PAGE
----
Yankees shortstop Derek Jeter went 2-for-5 against the Blue Jays on Sunday afternoon, but his third- and fourth-inning singles against starter Drew Hutchison carried a bit more significance than they initially appeared. Jeter logged hits 3,319 and 3,320 to pass Hall of Famer Paul Molitor and move into eighth on baseball’s all-time hit list. (Ninth, if you count Cap Anson’s five seasons in the National Association between 1871-75.) Next up on the list: Carl Yastrzemski at 3,419, Honus Wagner at 3,420, and Anson at 3,435.
Jeter announced in February that he will be retiring at season’s end. He is already a lock for the Hall of Fame, but it certainly doesn’t hurt to tie up as many loose ends in the record book as possible.
This morning Major League Baseball announced a new elite league for high school baseball players who are likely to be drafted. It’s called the Prospect Development Pipeline League. It’ll start next summer and it’ll invite 80 of the best current high school juniors to play in a league in Florida from June through early July, culminating in an All-Star Game during MLB’s All-Star week.
The idea behind the league: to combat the current system in which a couple of pay-to-play, for-profit showcase leagues dominate the pre-draft season. Major League Baseball, schools and a lot of players’ parents have criticized this system because it favors rich kids who can afford to play in them. Major League Baseball is also likely quite keen on having greater control over the training, health and physical monitoring of prospects.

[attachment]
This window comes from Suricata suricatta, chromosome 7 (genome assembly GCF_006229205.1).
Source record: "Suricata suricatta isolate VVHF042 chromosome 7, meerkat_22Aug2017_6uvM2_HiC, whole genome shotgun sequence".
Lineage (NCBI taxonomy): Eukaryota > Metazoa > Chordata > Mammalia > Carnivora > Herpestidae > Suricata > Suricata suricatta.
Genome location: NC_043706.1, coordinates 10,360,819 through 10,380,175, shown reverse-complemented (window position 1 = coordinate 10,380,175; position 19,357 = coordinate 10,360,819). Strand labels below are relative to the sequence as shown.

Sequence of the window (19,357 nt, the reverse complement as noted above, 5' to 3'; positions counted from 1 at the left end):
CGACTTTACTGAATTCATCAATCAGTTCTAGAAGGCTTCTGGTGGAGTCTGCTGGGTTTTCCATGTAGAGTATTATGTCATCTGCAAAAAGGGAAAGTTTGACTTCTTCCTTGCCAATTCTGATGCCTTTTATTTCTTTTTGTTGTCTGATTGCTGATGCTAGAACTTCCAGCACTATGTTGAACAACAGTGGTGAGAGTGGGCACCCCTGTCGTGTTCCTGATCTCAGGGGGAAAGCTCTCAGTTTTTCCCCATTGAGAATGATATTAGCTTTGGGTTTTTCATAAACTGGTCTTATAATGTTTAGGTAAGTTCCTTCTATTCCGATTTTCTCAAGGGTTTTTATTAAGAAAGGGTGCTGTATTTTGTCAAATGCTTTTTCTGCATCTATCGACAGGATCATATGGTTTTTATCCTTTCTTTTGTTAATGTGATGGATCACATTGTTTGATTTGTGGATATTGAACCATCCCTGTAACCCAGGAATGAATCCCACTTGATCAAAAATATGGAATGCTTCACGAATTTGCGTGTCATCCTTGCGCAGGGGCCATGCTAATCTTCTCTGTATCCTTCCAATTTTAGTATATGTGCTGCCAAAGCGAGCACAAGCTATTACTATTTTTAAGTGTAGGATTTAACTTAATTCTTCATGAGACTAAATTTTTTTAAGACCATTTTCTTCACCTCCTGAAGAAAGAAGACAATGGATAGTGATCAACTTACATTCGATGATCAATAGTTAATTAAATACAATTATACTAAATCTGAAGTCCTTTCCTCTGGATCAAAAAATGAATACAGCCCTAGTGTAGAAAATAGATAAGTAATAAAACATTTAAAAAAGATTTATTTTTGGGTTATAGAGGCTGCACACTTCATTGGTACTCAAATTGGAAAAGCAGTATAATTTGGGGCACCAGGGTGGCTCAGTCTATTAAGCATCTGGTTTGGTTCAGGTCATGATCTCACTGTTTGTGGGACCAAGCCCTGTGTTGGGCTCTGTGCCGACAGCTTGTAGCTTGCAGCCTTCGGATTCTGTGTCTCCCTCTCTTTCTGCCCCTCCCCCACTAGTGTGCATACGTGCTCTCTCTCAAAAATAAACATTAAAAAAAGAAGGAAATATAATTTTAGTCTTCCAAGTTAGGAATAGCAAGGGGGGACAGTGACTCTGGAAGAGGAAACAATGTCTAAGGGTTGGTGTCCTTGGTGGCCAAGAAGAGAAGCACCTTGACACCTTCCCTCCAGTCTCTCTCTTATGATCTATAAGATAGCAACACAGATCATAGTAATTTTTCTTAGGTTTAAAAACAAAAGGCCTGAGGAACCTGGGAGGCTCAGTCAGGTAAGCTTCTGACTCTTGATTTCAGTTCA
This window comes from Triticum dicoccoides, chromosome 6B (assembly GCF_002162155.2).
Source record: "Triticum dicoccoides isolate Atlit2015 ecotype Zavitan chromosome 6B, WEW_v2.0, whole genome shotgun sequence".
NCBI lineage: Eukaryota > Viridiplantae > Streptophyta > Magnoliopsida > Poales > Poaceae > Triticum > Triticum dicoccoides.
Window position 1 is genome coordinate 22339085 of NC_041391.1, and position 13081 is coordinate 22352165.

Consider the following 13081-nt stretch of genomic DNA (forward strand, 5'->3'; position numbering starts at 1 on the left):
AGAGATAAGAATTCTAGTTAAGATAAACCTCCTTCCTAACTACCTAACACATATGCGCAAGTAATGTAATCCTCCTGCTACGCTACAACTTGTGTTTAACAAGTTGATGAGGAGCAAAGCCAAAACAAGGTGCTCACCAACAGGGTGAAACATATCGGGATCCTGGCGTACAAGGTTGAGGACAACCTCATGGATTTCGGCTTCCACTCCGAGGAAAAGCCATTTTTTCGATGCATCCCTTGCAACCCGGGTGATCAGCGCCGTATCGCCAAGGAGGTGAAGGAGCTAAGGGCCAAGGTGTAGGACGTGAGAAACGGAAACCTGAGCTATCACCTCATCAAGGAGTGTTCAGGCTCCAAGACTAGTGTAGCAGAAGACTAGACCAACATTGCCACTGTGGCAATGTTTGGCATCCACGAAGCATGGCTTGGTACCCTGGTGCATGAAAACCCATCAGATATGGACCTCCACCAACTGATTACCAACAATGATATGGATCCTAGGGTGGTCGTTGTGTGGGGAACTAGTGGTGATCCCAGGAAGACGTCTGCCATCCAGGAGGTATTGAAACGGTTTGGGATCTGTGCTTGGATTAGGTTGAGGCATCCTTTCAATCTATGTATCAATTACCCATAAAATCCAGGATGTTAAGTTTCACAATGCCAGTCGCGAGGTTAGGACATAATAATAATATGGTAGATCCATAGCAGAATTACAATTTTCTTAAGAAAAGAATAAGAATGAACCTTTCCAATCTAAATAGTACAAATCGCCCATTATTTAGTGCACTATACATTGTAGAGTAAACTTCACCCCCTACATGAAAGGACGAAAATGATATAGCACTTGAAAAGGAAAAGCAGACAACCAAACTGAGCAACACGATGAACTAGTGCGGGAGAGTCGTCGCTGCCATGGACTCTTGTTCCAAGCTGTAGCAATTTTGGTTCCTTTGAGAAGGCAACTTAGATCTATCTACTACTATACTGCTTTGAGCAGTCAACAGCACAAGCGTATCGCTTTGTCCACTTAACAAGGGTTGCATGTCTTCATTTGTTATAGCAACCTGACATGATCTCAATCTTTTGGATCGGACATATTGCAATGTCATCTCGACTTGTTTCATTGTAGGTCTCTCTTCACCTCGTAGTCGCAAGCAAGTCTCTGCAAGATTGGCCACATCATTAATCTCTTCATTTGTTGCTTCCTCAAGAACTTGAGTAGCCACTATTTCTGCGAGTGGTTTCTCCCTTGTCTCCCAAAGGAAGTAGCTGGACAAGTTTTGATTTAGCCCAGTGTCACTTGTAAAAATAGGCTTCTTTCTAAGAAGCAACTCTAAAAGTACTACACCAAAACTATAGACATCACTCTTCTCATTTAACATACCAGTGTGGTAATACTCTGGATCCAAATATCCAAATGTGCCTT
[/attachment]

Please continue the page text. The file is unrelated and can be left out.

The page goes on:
As Jeff Passan notes in his report about this, there will be a component of the program which involves live data-tracking of players during games and drills. Major League Baseball has become increasingly interested in such things but is limited in how much it can do in this regard due to labor agreements. There is no such impediment with high schoolers. Your mileage will vary when it comes to how you feel about that, I presume.